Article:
Harsh words relate to harsh actions. For the more active side of Islamophobia, see regular reporting of discriminatory and violent acts against Muslim Americans documented especially by the Council on American Islamic Relations- Chicago (CAIR-Chicago). CAIR-Chicago’s In the Media reports, press releases, Annual Reports, and documentaries make it clear that visible Muslims are continuous targets of harassment, discrimination, and violence in the State of Illinois.

Organized Muslim American responses to the sources and manifestations of Islamophobia generally take two forms: 1) Individual Islamic centers and societies (typically attached to particular masjids (mosques)) undertake extensive community outreach and service projects in an effort to support an open and welcoming stance toward non-Muslim communities. The payoff can be significant. My contacts at the Springfield, IL masjid (and the Islamic Society of Greater Springfield  – ISOGS), describe having “excellent relations with the Springfield community”, this is despite having been subjected to a suspicious arson attack back in 1995. The ISOGS, like most Islamic societies, promotes and participates in community engagement. For example, the Society maintains cooperative relations with the local Planning and Zoning boards, and law enforcement agencies. Very importantly, members support the St. John’s Breadline, deliver gifts to hospitals, and have discussed plans to deliver health services to some of Springfield’s poor. 2) Secular groups, especially CAIR-Chicago, focus primarily on protecting the civil rights of Muslim Americans, especially those who are victims of Islamophibc attacks, and sponsoring community outreach programs designed to educate and improve relationships with non-Muslim communities.

Illinois has experimented with a third variety of response to Islamophobia. Ms. Nia Odeoti-Hassan, long-time civil rights activist, State Senate Democrats staffer, and leader in statewide Muslim American civic engagement, has chronicled a list of accomplishments going back to 2001. These include passage of the Halal Food Act, legislative work on safe charitable organizations, implementation of Illinois Muslim Action Day and the annual Breaking of Ramadan fast celebration, and passage of the aforementioned Human Rights Act amendment, and the Act to create the MAAC.

For the most part, the terrain of Islamophobia across states takes the form of covert and overt Islamophic speech/acts and reactions to them by organized Muslim American groups (masjids, Islamic Societies and Centers and their networks, and broader political organizations such as regional CAIR offices).

The State of Illinois has distinguished itself by participating in a more public, institutionalized response to Islamophobia. This model is exemplary, albeit in an early and less than fully developed and effective stage. In the next section, I am going to set out the pros and cons of the MAAC and discuss challenges it may face in maturing into a more effective institutional response to Islamophobia.

The Institutionalized Response to Islamophobia in Illinois

The first iteration of the MAAC resulted through executive order in 2011 under former (Democratic) Governor Quinn. The MAAC published three annual reports before the current (Republican) Governor, Bruce Rauner, placed a “hold” on all public meetings of the MAAC in 2014. The stated purposes of the MAAC in 2011 included advancing the role and civic participation of Muslim Americans living in Illinois, enhancing trade and cooperation with Muslim majority countries, and building relationships with Muslim American communities across the state. SB 1696 retains these purposes and also includes ideas about “promoting diversity” and  “ensuring inclusion” of all groups. Governor Rauner signed SB 1696 into law on Aug. 25, 2017. The first task is to identify and nominate memberships. The responsibility and prerogative to identify specific members is divided up between various branches of government on a mainly partisan basis.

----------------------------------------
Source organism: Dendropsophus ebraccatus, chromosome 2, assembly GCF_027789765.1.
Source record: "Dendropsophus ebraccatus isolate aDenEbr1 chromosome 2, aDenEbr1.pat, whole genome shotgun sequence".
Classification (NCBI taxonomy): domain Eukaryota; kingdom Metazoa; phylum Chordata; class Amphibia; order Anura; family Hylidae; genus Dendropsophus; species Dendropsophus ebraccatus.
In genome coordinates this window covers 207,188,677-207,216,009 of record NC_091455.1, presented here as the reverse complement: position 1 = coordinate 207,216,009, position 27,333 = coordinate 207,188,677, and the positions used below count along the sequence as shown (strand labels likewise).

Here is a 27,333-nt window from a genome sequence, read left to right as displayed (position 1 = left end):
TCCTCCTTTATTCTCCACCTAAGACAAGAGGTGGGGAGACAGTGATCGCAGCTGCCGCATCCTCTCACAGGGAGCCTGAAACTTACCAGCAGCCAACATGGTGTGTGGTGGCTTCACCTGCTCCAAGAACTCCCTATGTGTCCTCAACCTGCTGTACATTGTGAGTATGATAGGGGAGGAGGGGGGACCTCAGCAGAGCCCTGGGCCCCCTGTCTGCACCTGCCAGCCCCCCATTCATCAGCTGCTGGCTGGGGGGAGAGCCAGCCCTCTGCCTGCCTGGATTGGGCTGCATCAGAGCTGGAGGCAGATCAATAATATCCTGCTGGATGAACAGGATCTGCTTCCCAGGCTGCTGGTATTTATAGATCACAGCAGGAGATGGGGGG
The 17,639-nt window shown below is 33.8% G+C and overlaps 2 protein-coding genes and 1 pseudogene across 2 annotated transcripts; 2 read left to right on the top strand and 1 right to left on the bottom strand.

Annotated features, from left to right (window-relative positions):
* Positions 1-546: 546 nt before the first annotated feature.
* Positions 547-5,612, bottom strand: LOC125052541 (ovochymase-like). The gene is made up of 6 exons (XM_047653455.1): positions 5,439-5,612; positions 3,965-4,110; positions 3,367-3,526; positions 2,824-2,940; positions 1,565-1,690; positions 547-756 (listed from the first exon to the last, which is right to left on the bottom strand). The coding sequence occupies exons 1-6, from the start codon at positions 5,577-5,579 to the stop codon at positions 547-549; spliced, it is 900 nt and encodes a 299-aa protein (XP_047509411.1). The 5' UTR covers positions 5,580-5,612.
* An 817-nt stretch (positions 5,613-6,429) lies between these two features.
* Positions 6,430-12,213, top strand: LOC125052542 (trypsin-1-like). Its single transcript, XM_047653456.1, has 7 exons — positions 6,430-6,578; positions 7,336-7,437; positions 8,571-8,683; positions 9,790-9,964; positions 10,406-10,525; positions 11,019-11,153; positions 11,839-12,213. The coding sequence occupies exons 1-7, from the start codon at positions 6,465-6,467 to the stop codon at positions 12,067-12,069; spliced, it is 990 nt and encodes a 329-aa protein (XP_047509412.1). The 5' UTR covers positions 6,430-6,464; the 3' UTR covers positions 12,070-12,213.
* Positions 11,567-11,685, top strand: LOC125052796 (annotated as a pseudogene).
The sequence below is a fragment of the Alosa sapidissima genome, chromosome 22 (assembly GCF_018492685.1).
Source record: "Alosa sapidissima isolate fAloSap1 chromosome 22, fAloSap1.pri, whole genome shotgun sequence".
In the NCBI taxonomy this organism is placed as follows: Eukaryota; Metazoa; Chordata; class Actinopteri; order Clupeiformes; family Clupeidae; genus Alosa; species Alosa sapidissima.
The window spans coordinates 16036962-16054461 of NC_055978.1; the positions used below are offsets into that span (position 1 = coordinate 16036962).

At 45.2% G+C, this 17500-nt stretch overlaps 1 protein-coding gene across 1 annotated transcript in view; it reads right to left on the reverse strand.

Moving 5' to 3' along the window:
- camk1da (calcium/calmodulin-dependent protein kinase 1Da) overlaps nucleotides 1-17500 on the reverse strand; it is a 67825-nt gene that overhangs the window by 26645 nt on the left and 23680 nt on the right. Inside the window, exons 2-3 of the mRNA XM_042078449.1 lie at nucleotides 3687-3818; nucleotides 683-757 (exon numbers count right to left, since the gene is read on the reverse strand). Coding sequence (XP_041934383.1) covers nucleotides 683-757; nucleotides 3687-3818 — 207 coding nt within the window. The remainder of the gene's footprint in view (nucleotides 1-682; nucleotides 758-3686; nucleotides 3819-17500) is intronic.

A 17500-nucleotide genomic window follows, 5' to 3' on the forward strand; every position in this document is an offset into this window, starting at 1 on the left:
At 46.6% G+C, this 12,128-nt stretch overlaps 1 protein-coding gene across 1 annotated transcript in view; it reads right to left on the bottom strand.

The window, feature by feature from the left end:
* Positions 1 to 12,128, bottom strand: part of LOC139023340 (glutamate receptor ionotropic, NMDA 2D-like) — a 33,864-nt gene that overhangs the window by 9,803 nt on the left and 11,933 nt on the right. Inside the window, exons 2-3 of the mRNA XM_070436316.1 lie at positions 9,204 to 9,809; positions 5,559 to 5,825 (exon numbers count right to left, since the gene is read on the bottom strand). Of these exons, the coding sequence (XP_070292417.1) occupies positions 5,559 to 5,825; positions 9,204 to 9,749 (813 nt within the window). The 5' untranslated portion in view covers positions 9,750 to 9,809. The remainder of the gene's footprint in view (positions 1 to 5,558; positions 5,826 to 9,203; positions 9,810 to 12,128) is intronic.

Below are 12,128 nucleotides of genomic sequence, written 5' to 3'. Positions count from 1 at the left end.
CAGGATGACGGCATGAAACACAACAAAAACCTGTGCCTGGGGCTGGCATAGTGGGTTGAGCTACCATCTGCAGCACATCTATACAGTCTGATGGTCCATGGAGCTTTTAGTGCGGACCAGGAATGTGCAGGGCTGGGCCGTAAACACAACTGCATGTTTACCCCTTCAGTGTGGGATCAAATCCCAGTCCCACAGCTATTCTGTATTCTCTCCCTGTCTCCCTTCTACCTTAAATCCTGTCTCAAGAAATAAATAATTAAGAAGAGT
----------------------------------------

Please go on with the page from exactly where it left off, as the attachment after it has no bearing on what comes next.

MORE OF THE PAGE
During 2016 and 2017, I spoke with former MAAC members, other past participants and supporters, and current legislative supporters and opponents of SB1696. In what follows, I outline the arguments I have observed on both sides of the question of the need for and legitimacy of the MAAC. I then set out a list of challenges facing this institution as the process goes forward.

The vast majority of arguments against the MAAC seem to amount to versions of the notion that such councils favor specific religious groups. To be charitable, I would assume that sometimes this reflects an underlying concern that constitutions and governments should not promote religion. But I do not hear that clearly stated. Perhaps that is a (unrecognized?) function of Christian religious conservatives wanting to avoid the irony of holding this position on their own? In any case, Illinois Republican Senators have suggested to me that it’s wrong to favor religion, and that the MAAC is problematic because it does so. Sen. Chapin Rose’s chief of staff told me “There are not any other religious based advisory boards.” (phone interview Aug. 12, 2016)  Sen. Rose had actively opposed the MAAC bill during the legislative process, but ultimately failed to cast a vote in August of 2017. Even if the MAAC was a “religious-based” group, the Senator’s comments are inaccurate. The State Treasurer’s office coordinates many advisory groups including but not limited to Hispanic, Asian, African American, and notably, Jewish advisory councils. More recently, in response to my inquiry to define his opposition to SB 1696, Sen. Jim Oberweis (who twice voted against the bill in 2017) wrote “If a Muslim advisory committee, why not a Jewish advisory committee? Why not a Catholic advisory committee? Why not a Protestant advisory committee” Why not a Buddhist advisory committee? Why not a Hindu advisory committee etc?” (email, Aug. 13, 2017) Again, the Senator’s comments seem to ignore the Jewish Advisory Council. In any case, all the candidates he mentioned are indeed, at one level, religious groups, suggesting support of the principle that government should not favor any religion. I asked Senator Oberweis to clarify his position in light of my concerns about pluralism, specific claims of injustice, and civility. He declined to respond.